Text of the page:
There is a potential danger with public testimonials, such as Casey's or any of the others found at the Jesus Christians site. If the testimony is to a person or a human organization (as in this case since, after all, the Jesus Christians is a human organization which is led by humans and not by God Himself) there is the possibility that the person or organization may change in time from good to bad. For example, teaching discipline to students or to one's own children is essentially good, and getting them to articulate answers to spoken questions may facilitate learning. But discipline may mutate into abuse, if, for example, the teacher or parent or (whoever the leader may be) instead of hitting his desk with the dowel, so to speak, hits a student with a dowel or a whip. At this point, since Casey and the rest have made public statements praising the Jesus Christians community (just as the character of Robert in the short film made a public statement praising The Wave) it will be much harder for him to admit that it is abusive. It is humiliating to have to "eat one's words" and Robert/Casey/Mrs. McKay/Fran/Joe/Sue/whoever will more than likely redefine the abuses as "discipline" designed to improve the student/Jesus Christian who was hit or otherwise mistreated.
This is very much like what happens with the woman who is physically abused by her husband. Having expressed her love for him and committed herself to living with him "for better or for worse" she finds it impossible to entertain the thought that he could and would deliberately hurt her. So she redefines the abuse and views it either as discipline to make her a better wife and mother, or as a punishment she deserves for failing to please her husband.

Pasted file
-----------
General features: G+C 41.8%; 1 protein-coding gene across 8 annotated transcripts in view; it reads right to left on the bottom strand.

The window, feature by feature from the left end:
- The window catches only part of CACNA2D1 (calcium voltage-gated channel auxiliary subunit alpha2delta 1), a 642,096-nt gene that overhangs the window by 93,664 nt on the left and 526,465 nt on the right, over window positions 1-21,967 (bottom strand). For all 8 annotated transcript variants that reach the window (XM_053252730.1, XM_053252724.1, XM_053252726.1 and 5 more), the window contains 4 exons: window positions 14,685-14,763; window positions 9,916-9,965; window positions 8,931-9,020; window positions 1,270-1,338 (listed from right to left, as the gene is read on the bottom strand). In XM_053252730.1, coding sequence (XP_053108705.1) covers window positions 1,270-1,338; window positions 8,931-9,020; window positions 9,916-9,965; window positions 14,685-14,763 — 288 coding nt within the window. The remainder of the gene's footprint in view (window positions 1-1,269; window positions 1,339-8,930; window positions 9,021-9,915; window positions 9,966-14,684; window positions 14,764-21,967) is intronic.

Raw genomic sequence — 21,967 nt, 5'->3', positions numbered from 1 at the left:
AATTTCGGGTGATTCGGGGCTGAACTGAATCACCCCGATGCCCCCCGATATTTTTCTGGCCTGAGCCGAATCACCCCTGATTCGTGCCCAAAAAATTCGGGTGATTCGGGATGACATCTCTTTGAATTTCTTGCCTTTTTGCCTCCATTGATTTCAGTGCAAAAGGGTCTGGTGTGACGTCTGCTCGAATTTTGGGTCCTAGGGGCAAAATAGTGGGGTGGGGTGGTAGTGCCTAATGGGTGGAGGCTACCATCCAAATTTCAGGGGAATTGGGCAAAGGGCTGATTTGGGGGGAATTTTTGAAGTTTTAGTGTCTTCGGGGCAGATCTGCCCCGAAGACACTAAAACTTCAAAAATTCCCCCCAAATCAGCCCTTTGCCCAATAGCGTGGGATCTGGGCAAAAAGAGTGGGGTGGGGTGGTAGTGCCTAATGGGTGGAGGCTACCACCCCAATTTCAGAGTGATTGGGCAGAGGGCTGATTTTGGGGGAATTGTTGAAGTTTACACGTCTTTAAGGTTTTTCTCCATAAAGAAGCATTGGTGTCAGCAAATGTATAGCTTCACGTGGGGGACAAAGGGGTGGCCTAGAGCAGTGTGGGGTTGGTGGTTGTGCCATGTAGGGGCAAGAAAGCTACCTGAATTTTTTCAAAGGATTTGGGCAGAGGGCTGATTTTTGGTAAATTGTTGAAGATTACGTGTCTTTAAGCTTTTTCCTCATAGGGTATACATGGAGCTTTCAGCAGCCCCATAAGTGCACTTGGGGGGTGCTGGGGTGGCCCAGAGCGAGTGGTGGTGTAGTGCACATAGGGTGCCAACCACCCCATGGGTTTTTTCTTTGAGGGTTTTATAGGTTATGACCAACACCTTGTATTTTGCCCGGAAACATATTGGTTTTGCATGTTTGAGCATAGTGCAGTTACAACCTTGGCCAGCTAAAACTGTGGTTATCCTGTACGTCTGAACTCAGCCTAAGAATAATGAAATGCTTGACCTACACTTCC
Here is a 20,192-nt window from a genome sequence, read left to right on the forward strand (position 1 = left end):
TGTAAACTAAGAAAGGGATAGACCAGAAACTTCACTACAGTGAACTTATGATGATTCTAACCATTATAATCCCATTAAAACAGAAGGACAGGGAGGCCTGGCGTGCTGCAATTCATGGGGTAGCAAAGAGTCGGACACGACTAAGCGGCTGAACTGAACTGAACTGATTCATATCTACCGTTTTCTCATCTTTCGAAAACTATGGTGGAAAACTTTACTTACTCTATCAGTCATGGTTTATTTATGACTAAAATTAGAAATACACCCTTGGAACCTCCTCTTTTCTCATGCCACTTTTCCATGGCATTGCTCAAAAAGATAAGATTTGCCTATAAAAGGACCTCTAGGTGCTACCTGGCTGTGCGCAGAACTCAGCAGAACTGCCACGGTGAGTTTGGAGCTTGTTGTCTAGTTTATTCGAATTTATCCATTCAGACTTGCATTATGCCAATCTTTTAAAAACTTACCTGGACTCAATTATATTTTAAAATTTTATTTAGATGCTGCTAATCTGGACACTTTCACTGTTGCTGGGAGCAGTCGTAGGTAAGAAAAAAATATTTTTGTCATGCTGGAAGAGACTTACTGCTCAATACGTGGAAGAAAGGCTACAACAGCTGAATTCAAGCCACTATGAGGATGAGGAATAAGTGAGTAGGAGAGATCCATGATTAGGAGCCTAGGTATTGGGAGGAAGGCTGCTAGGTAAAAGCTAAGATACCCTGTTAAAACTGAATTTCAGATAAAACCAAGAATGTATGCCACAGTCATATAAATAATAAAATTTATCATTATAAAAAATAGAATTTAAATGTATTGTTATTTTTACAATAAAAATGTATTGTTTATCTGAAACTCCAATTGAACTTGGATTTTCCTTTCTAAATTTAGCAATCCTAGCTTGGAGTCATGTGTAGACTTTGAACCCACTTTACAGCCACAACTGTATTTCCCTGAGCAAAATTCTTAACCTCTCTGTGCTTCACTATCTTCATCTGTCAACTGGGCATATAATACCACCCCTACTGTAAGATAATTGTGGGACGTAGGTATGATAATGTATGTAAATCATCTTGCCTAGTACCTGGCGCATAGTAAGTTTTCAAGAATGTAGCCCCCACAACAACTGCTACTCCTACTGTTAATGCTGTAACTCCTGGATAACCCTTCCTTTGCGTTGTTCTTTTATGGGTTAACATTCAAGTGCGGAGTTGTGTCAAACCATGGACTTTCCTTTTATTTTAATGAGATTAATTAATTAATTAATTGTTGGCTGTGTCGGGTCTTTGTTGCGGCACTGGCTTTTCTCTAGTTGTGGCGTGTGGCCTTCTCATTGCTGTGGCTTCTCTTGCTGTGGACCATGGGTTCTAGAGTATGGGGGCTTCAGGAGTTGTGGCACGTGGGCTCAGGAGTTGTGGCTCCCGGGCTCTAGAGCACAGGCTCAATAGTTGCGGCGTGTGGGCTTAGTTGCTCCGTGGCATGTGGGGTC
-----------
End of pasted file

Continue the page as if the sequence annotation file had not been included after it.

Public testimonies to God or abstract principles like love or patriotism do not carry the same potentiality for negative consequences, for the simple reason that God and abstract principles do not change from good to bad, from healthy to unhealthy.
Virtually any conversion experience will feel similar on the level of emotions, whether the conversion is to Christ, Mohammed, Marx, David McKay, or Elvis.
That does not mean all conversions are the same, just that they feel the same.
And doubtless we'll shortly be hearing the Jesus Christians cry "slander" as a response to my recent posts on the topic of Casey/Joe/Sue/etc. and the source(s) from which they derive thier self esteem, and their sense of personal validation. Any criticism of any of them will be automatically be interpreted as "slander" and/or "persecution" as we all well know.
I would encourage the JCs to try and remain objective and rational in reflecting on the concepts that I have introduced to the discussion.
Please allow me to close with a song; watch this all the way through to get the full effect:
Edited 1 time(s). Last edit at 01/29/2009 05:20AM by zeuszor.